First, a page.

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Something to stand on

An Englishman tries to embrace Islam and the West

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You’ve probably heard the Mark Twain quote: “When I was a boy of fourteen my father was so ignorant I could hardly stand to have the old man around. But when I got to be twenty-one, I was astonished at how much he’d learned in seven years.”

Though the quote actually belongs in the category of “things Mark Twain never said,” it does illustrate a classic truth about youth vs. age. We don’t know our parents until they’re old enough to have us, and by then they’re established adults—or they should be. It’s typical, sometimes necessary, for young folks to define themselves apart from their stodgy, unimaginative parents—even so far as accepting any plausible-sounding truth that doesn’t come from home. Youth knows nothing of the struggles, passions, and hard-won wisdom of age—at least not until the young have earned their own wisdom.

I thought of that while reading an article in First Things called “Why I Became Muslim,” by Jacob Williams. Williams is English, born and bred, and proud of it. I gather from the context he is also very young. He writes of his spiritual journey in a winning, sympathetic style, and in the process reveals flaws in his reasoning. But deeper flaws in his culture.

Culture was the problem, a deep disquiet at the way his university education trashed his homeland, heritage, and “whiteness” in favor of a radical commitment to diversity. He was taught to despise Western attitudes toward “the Other,” but “I recognized that the only way to create a world with no ‘others’ is to have no self.” As he felt the bedrock of England turn to sand under his feet, he began searching—desperately, it seems—for something to stand on. He found his footing again in Islam.

Why not Christianity? Two major reasons, corresponding with the Islamic statement of faith. First, one God: He couldn’t reconcile the all-too-human Christ with the absolute transcendence of Allah. “The mystery of the Trinity seemed to me a dark glass that made God’s majesty dimmer, not brighter.” He opted for simplicity, as did the first Muslim converts (according to historian Paul Johnson) in the seventh century.

Second, the creedal belief in Muhammad as Allah’s messenger seemed more direct and trustworthy than the Scriptures, especially after “learning of the long process of redaction and recomposition that produced the canon that became the Bible.” I wish Williams had read Seeking Allah, Finding Jesus by Nabeel Qureshi. Qureshi grew up in a devout, moderate Muslim-American household and learned the same talking points about the Bible that Williams later encountered as facts. I wish he had read more deeply into the faith he rejected, rather than dismissing it as weak—“tepid, half-believing Anglicanism.”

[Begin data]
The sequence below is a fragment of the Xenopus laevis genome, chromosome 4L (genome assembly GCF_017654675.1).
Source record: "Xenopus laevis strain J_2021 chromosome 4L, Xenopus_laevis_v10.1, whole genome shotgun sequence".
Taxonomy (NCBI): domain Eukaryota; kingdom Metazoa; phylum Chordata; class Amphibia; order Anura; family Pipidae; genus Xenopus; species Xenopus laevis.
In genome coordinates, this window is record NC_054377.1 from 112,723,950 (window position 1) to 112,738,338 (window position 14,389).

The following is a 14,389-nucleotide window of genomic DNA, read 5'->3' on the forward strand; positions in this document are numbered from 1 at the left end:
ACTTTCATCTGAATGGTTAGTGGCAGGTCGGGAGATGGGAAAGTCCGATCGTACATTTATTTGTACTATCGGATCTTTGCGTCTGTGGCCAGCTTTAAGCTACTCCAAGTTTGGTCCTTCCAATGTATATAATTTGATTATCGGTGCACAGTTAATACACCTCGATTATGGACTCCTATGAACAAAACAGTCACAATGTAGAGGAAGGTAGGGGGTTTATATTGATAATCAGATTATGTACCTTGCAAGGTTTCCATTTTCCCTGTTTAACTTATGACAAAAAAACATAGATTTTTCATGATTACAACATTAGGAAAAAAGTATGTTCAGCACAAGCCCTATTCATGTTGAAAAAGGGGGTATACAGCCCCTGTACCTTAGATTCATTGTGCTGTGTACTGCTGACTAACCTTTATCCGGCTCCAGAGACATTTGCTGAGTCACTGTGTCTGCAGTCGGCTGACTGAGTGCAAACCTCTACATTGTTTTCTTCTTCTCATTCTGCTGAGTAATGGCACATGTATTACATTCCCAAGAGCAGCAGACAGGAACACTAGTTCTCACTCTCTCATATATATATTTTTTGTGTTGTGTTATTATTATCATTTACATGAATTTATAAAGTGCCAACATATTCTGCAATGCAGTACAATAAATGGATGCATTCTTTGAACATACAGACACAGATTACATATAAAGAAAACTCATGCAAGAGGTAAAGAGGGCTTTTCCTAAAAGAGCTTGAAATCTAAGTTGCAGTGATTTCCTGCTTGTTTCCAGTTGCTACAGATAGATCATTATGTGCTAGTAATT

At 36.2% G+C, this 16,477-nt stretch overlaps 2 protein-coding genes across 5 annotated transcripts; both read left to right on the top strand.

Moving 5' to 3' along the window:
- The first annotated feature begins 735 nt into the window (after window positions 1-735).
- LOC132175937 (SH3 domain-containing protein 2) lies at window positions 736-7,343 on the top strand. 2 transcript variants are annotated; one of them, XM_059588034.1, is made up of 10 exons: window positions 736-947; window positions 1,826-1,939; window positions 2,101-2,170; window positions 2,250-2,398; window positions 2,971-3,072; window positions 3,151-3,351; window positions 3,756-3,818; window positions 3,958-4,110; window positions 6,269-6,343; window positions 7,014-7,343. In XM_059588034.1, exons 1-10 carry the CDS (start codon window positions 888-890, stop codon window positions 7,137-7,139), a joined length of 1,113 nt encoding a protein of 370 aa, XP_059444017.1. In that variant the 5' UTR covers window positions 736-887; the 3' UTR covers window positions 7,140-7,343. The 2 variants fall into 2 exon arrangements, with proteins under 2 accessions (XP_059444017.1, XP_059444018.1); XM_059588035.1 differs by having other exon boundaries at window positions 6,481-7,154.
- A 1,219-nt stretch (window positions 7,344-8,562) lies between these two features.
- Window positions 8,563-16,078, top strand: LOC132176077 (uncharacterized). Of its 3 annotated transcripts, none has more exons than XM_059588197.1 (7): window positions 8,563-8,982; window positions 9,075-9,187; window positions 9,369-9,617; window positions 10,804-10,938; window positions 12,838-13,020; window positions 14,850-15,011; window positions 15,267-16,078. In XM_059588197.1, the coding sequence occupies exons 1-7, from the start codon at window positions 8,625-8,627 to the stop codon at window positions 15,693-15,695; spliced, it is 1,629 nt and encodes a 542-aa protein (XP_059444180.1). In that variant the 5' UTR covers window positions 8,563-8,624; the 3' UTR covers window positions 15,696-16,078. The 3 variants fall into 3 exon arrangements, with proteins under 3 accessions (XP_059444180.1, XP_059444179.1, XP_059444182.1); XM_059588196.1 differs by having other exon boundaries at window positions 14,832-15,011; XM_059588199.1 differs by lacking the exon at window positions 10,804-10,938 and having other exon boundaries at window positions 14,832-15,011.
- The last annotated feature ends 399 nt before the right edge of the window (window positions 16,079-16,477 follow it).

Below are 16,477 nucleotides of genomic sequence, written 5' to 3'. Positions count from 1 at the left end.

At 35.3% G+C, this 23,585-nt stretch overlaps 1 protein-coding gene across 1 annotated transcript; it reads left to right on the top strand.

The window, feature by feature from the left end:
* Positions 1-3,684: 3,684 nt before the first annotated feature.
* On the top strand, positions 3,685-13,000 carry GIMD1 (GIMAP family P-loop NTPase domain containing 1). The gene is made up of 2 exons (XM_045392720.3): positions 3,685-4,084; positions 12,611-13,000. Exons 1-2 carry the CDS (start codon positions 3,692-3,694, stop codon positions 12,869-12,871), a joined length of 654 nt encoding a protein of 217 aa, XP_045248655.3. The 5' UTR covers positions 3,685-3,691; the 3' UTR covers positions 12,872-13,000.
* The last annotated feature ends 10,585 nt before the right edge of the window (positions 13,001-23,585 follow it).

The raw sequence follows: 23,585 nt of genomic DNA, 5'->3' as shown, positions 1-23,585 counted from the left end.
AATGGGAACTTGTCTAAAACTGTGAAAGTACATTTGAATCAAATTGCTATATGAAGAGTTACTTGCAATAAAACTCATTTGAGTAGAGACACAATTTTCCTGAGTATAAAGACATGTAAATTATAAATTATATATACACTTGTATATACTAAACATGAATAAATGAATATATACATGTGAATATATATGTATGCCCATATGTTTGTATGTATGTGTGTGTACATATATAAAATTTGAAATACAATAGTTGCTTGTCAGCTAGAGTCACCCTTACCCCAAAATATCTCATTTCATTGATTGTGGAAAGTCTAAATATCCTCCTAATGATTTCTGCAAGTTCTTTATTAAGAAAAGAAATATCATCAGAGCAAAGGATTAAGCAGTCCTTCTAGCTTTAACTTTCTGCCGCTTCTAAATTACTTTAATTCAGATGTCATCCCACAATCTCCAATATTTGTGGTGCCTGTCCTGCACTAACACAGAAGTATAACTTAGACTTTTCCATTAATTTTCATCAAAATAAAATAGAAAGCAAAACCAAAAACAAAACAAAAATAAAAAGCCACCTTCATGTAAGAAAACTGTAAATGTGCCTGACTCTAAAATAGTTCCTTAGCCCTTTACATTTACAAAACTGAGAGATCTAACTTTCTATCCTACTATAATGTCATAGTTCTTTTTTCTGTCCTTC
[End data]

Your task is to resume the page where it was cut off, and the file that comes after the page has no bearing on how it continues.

In that sense, he’s like the 14-year-old who rejects his father’s “ignorance,” knowing nothing of the struggle, passion, and hard-won wisdom that made the man. He rejects modern England’s contempt for “the West,” but never acknowledges that Christianity built the West. Reading his testimony, one could almost conclude that it was the other way around, with Christianity a pitiful victim of his country’s current self-loathing. A religion that could allow itself to be so watered-down, Williams seems to be saying, is fundamentally flawed. Ironically, he concludes, “My peers and teachers were busy desecrating the Western tradition. Islam stood a chance of preserving it.”

I think he means his version of Islam: solid, distinct, this-not-that—and tolerant (a virtue not endemic to that tradition). Meanwhile, real Christianity (solid, distinct, this-not-that) is spreading rapidly through the developing world and remaking it, Lord willing, as it made the West.

A few weeks ago, Europe watched aghast as Notre Dame, a testament to that vigorous faith, burned. At the moment it didn’t matter whether the fire was arson or carelessness. What does matter: Will the blaze rekindle Europe’s confidence and resolve, or does it signal the combustion of that great heritage?

God knows. In the meantime His Word is living and active and very near, as we plead with the world to be reconciled to Him.

This column has been updated to correct the century in which the first Muslim converts lived.

Janie B. Cheaney

Janie is a senior writer who contributes commentary to WORLD and oversees WORLD’s annual Children’s Books of the Year awards. She also writes novels for young adults and authored the Wordsmith creative writing curriculum. Janie resides in rural Missouri.


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